Rearing background and exposure environment together explain higher survival of aquaculture fish during a bacterial outbreak.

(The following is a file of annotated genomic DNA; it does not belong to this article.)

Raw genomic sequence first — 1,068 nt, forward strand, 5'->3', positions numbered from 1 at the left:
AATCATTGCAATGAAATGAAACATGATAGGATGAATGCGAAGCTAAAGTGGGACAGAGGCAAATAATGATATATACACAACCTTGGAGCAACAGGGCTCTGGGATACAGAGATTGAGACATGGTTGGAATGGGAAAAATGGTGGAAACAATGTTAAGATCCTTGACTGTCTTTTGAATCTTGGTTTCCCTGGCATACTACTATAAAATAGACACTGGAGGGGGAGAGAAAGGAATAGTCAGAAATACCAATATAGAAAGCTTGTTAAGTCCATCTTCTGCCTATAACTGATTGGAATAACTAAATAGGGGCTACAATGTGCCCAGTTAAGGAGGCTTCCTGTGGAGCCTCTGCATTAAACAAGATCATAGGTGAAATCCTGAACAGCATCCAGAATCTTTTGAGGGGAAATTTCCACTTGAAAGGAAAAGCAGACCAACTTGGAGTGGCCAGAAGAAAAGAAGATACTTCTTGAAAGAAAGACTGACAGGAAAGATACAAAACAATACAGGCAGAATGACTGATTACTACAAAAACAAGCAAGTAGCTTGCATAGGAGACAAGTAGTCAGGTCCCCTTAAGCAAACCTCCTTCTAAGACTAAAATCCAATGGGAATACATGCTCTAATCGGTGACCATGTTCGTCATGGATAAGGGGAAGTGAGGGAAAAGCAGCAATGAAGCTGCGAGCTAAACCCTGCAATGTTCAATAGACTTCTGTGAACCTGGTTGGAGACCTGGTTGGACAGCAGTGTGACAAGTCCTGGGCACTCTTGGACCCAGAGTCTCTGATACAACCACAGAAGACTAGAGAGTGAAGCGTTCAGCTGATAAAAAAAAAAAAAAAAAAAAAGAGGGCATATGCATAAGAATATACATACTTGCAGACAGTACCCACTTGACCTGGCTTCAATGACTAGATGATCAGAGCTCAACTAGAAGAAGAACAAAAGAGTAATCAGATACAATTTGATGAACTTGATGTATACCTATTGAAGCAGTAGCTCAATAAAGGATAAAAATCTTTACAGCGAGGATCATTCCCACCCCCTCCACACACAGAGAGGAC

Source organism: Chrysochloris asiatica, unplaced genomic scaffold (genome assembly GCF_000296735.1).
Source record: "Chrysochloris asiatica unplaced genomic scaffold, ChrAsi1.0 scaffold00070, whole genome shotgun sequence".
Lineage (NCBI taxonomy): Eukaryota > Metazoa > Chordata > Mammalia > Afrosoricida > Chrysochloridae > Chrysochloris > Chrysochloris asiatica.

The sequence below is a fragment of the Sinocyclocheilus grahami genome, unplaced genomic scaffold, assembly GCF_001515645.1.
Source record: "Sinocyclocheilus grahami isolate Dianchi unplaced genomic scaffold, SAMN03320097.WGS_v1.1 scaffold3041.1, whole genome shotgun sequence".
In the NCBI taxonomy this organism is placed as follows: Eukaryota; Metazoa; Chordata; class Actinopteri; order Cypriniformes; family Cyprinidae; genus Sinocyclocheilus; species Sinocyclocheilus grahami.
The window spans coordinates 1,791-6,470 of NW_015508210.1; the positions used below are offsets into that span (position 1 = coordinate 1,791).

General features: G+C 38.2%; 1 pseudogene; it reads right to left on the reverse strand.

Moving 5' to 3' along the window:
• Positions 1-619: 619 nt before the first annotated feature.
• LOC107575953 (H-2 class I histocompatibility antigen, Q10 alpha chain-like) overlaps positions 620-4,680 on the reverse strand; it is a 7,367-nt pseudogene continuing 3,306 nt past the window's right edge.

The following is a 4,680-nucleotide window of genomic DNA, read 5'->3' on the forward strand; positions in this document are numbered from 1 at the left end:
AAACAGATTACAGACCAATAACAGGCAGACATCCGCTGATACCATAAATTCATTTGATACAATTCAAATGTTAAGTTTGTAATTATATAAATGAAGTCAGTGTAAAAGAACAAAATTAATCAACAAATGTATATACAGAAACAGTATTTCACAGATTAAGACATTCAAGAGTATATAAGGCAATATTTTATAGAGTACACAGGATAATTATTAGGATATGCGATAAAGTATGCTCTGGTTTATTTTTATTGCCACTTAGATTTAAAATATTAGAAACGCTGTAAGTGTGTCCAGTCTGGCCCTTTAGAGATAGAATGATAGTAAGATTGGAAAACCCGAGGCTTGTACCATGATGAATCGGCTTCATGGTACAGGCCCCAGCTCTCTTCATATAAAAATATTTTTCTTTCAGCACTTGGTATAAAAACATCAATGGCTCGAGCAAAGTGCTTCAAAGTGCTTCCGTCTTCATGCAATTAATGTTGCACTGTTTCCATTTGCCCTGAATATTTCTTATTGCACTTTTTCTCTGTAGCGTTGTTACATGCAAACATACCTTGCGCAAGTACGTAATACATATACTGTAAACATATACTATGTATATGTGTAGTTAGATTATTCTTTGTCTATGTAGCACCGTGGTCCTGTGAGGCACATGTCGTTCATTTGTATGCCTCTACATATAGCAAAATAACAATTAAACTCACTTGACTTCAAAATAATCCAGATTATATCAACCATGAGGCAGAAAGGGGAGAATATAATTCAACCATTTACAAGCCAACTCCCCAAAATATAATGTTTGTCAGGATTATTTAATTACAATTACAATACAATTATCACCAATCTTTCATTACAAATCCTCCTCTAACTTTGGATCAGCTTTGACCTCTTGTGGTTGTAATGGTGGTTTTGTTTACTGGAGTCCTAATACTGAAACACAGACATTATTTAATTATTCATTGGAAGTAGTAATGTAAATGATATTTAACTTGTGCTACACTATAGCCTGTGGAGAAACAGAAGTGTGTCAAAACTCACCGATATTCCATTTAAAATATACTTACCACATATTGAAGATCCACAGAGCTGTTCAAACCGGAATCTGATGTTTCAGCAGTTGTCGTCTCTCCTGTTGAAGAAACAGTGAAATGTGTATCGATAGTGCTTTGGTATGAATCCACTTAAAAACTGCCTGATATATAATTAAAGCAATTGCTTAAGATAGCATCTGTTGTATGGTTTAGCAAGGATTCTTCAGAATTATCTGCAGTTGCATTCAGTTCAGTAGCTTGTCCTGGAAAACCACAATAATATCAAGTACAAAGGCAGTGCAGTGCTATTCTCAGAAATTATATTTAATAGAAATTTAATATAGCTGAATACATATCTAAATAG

Parasitic diseases represent one of the greatest challenges for aquaculture worldwide and there is an increasing emphasis on ecological solutions to prevent infections. One proposed solution is enriched rearing, where traditional stimulus-poor rearing tanks are equipped with different types of structures to increase habitat complexity. Such spatial enrichment is known to increase survival of fish during parasite epidemics, but the underlying mechanisms are still unclear. We studied whether enriched rearing affected infection of an important fish pathogen Flavobacterium columnare in young Atlantic salmon (Salmo salar) and sea-migrating brown trout (Salmo trutta). First, we used natural bacterial exposures and multiple fish populations in a common garden experiment to address the role of host genetic background in effects of enriched rearing. Second, fish from standard and enriched rearing were experimentally exposed to controlled bacterial doses in standard and enriched environments in a full factorial design to explore the relative roles of rearing background and environment of exposure on survival of fish. Enriched rearing significantly increased survival of fish during the natural bacterial outbreak. This effect was also fairly consistent and observed in eight of the ten fish populations. In the controlled exposure, fish exposed in enriched environment had higher survival regardless of their rearing background, suggesting a stronger impact of the environment on the disease progression. Additionally, the survival in the enriched environment was the highest among the fish of enriched rearing background, supporting the idea of their higher resistance. Synthesis and applications. Our study suggests that the enhanced survival of fish in enriched rearing is a result of a combined effect of the environment and improved fish condition and, to a lesser degree, from host genetic background. This has important implications for when and how environmental enrichment should be applied. Overall, these results indicate that environmental enrichment has the potential to improve survival of fish during parasitic epidemics and thus reduce use of antibiotics in aquaculture.